Apple Wallet Hotel Keys Are a Safe, if Imperfect, Alternative to Key Cards

Not everyone owns an iPhone

Key Takeaways

  • According to experts, digital keys stored in Apple Wallet offer better security than physical keycards.
  • Experts say it’s easier to duplicate a keycard than to clone someone’s iPhone and access their Apple ID.
  • Apple Wallet room keys for all hotels are unlikely for now, as experts point out the cost is too high for smaller businesses.
Someone using a smartphone to unlock a door.

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Attaching hotel keys to your Apple Wallet is a convenient and secure option, according to experts, but monetary costs also limit it to both hotels and their guests.

Hyatt believes that a digital hotel key stored in your Apple Wallet is an extremely safe and convenient, contactless alternative to physical keys and keycards. It's also a small step away from the digital room keys already being offered in the World of Hyatt app, as it uses the same near-field communication (NFC) technology.

It's not unreasonable to have doubts about the security of a system like this, but experts believe that, while not infallible, Apple Wallet keys are even more secure than physical keys. However, they also point out that this convenience and security can come at a pretty steep price point for everyone involved.

"It is generally more secure to use a digital key because someone would have to obtain and compromise the mobile device to illegally access the hotel room," said Aubrey Turner, Executive Advisor at zero trust security company Ping Identity, in an email to Lifewire. "People tend to leave their keys in the cardboard room key holder they provide at check-in, which shows the hotel room number to potential thieves and makes it easier to break in."

Better Than Cards?

Convenience and security are being touted as the most important aspects to storing hotel keys in Apple Wallet, and experts mostly agree. A small physical keycard can get lost or stolen more easily than an iPhone, and as Turner pointed out, many physical room keys also include the room number.

If your iPhone were lost or stolen, thieves would have to be able to unlock the phone to use the key in the first place. Also, you have a chance at tracking a missing iPhone with the Find My app—physical keys generally aren't trackable in the same way.

Closeup on a smartphone unlocking a smart lock.

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"Compared to the traditional keys that do not require additional factors to use, Apple has tapped a new quality in the hospitality industry in granting, removing access, and authenticating users," said Wojciech Syrkiewicz-Trepiak, Security Engineer at infrastructure as code (IaC) company Spacelift, in an email to Lifewire, "What's more, Apple Wallet takes security pretty seriously; therefore, the chances of third-party compromising are not only low but almost impossible as there are no known ways of doing so."

Syrkiewicz-Trepiak also pointed out that some physical keycards intended for NFC locks can be easily copied. "Once it's done," Syrkiewicz-Trepiak said, "the card is valid as long as the existing card is active in the system."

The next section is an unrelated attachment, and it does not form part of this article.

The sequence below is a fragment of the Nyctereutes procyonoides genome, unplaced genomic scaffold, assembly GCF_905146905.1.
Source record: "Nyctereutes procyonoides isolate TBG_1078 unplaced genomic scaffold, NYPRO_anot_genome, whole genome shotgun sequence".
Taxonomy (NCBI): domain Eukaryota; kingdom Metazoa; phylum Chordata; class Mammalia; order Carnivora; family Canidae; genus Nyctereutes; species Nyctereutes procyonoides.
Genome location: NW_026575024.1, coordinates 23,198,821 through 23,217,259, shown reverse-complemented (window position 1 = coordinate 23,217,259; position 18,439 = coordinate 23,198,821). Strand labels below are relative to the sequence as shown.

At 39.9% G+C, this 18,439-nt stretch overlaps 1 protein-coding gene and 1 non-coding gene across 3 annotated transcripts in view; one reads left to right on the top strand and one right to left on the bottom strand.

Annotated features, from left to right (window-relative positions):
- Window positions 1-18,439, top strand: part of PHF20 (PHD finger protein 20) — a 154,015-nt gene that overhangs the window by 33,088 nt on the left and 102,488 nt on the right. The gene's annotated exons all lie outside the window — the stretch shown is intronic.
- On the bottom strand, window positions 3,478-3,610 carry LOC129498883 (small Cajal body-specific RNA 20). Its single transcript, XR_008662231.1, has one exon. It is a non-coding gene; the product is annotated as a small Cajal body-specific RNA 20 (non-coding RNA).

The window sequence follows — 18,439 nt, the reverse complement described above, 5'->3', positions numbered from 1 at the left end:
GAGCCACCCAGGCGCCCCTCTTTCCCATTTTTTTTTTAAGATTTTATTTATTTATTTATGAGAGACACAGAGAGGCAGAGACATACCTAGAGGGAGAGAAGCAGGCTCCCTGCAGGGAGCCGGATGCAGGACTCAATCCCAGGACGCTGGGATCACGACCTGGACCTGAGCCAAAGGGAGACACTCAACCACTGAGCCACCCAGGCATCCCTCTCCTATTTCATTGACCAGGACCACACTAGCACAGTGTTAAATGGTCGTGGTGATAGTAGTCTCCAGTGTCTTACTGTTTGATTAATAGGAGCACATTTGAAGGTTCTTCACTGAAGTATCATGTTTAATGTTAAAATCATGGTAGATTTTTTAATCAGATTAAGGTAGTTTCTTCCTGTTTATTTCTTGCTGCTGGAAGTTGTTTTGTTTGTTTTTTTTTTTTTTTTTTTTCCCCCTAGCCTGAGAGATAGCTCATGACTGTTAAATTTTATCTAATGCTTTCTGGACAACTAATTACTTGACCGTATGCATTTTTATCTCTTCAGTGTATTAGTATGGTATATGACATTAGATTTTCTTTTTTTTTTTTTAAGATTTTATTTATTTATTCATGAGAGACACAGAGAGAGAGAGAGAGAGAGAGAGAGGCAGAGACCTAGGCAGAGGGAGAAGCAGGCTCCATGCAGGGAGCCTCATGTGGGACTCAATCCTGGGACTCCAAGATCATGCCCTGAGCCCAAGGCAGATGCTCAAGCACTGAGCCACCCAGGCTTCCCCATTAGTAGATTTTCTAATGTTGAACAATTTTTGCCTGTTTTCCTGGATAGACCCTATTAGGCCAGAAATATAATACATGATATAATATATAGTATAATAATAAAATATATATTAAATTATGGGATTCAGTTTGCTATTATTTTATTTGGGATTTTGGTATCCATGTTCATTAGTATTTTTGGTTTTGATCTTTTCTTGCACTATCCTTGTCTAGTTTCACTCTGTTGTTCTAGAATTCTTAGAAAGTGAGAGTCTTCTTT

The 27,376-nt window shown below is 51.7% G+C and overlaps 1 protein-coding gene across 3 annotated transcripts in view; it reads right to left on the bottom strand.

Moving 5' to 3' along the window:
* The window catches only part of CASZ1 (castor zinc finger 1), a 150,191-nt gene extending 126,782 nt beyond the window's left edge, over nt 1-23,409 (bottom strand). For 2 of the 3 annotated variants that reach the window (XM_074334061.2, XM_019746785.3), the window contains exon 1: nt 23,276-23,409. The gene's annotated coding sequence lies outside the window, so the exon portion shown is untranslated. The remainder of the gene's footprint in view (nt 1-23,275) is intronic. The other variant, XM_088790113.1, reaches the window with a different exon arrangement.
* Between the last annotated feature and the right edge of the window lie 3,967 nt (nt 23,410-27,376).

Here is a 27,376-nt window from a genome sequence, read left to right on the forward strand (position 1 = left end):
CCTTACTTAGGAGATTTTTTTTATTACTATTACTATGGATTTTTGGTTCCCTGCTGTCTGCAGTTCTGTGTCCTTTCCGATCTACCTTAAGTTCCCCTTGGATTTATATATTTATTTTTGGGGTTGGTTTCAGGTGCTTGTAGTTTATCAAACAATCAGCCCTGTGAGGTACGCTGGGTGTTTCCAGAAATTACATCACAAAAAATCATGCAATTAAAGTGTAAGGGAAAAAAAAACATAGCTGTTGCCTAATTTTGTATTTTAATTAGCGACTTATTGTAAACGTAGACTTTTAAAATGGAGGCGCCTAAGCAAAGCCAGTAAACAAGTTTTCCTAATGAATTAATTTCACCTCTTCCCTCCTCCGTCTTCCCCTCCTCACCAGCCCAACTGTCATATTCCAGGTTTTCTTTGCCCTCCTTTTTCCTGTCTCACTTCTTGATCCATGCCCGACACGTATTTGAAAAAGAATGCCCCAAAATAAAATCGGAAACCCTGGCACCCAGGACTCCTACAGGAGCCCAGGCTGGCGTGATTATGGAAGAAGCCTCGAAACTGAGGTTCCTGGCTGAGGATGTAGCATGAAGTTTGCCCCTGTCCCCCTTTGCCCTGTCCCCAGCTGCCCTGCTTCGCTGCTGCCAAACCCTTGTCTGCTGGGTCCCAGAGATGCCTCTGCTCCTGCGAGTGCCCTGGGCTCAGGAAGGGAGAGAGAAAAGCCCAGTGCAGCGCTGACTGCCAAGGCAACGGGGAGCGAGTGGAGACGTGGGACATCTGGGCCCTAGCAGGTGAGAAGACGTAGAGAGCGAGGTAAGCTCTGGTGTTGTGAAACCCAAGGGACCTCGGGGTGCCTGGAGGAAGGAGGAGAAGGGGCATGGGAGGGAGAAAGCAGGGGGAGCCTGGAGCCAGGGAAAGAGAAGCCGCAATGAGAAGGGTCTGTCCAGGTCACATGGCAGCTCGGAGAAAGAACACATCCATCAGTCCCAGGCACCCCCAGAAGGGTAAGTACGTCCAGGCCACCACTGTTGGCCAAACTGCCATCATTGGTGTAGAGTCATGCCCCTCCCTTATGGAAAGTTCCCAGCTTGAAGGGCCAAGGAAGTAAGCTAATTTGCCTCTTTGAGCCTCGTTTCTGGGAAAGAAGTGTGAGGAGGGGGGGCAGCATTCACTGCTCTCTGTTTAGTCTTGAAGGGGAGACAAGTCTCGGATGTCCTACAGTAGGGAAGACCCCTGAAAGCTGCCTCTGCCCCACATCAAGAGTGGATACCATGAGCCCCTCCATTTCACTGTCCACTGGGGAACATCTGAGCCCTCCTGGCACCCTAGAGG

A digital key in your Apple Wallet won't have that same vulnerability, though Turner acknowledged that it is technically possible to clone a phone. However, something like that is unlikely as it requires a lot of work in addition to compromising your Apple ID.

Human error is also something to account for.

According to Turner, "In more than 15 years of travel, I have occasionally been given the key to a hotel room that was occupied, so I suspect mistakes will be made as adoption increases for this convenience."

Somewhat Limited in Scope

So in a general sense, experts agree that Apple Wallet is a very safe and secure system to use for digital keys. However, Mark Zisek, Director of Commercial Operations at the hotel supply company Front Desk Supply, has a different perspective on the technology. It's not a security risk, but the usability and convenience are more of a financial matter.

An open hotel room door with a keypad, showing the room beyond the door.

dowell / Getty Images

"Upgrading locks is expensive. Tens of thousands of dollars are spent changing lock systems depending on the hotel," Zisek said in an email to Lifewire, "The Hyatt and big hotel brands can accomplish this because they likely cut a deal with the lock manufacturers. For independent and boutique hotels, this option will be costly, and they may not have the staff to determine how to best implement Apple Wallet room keys."

Then there's the matter of simply using an iPhone in the first place. Contactless digital key entry with a device most people have on them is faster and generally more convenient than a thin piece of plastic. But what about the times when you don't want to carry an expensive piece of electronic equipment around?

"This is especially true for vacationers who might go to the pool and might not want their $ 1,000' key card' to get wet or risk getting stolen," Zisek pointed out, "It is convenient for a swath of guests, but certainly not for everyone."

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